Of course, these eight women appear to have been some of the founding members of this cult, which victimized many women, according to Sarah Edmondson, who says she was told she was getting a tattoo that turned out to be a brand instead. She also claims she had no idea the brand was Mack’s and Raniere’s initials and that no one knew that Raniere was the head of the group. Edmondson told her story to the New York Times and wrote a book on the subject.
Sarah Edmondson, one of the participants, said she had been told she would get a small tattoo as part of the initiation. But she was not prepared for what came next.
Each woman was told to undress and lie on a massage table, while three others restrained her legs and shoulders. According to one of them, their “master,” a top official named Lauren Salzman, instructed them to say: “Master, please brand me, it would be an honor.”
A female doctor proceeded to use a cauterizing device to sear a two-inch-square symbol below each woman’s hip, a procedure that took 20 to 30 minutes. For hours, muffled screams and the smell of burning tissue filled the room.
“I wept the whole time,” Ms. Edmondson recalled. “I disassociated out of my body.”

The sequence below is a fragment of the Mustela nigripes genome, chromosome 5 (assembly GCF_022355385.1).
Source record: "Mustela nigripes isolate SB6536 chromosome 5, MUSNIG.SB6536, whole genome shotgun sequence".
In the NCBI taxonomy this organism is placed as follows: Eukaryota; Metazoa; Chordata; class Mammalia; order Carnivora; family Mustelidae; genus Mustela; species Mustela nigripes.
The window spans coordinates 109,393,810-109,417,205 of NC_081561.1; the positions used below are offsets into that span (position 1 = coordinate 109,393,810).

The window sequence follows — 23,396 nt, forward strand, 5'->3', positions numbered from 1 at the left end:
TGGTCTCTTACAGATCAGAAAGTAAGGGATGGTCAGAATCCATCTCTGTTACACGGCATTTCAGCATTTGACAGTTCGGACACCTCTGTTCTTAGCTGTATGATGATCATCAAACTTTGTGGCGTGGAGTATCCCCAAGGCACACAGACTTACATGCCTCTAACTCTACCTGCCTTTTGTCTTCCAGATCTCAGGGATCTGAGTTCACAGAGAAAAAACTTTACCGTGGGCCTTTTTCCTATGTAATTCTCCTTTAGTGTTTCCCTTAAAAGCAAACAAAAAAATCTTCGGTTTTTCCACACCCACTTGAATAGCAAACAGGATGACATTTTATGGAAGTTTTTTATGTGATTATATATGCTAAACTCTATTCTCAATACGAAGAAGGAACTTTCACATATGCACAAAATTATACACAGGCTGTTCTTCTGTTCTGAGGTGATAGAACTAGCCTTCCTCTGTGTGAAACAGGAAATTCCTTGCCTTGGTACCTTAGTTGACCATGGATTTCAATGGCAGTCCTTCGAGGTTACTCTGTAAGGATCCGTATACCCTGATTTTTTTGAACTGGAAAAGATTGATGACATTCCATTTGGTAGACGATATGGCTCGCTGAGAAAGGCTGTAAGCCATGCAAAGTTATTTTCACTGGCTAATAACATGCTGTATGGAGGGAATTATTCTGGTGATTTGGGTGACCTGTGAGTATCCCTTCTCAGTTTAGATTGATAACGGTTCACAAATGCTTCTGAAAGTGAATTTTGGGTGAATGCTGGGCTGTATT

This is not the same story the defenders of DOS are telling.
The invitation always included a detailed explanation of these four requirements:
Making a vow of obedience: to eliminate the possibility of being able to talk oneself out of their expressed goals and ideals.
Wearing a symbolic piece of jewelry: to signify the commitment, similar to wearing a wedding ring.
Getting a brand: to symbolize permanence, allegiance to one’s sisters and personal ideology, and as a bonding ritual.
Entering into a mentorship relationship using “Master/slave” terminology: as a metaphor for overcoming the enslavement we feel to materialism and a false identity, and the path of challenging those attachments in order to discover one’s true self.
Perhaps what these women are missing is the experience of the other women who did not feel this secret society helped them but harmed them through blackmail and torture. One of the things the “masters” were doing was counting the calories of the slaves, leading them into extreme thinness. At least one developed an eating disorder that has been disclosed.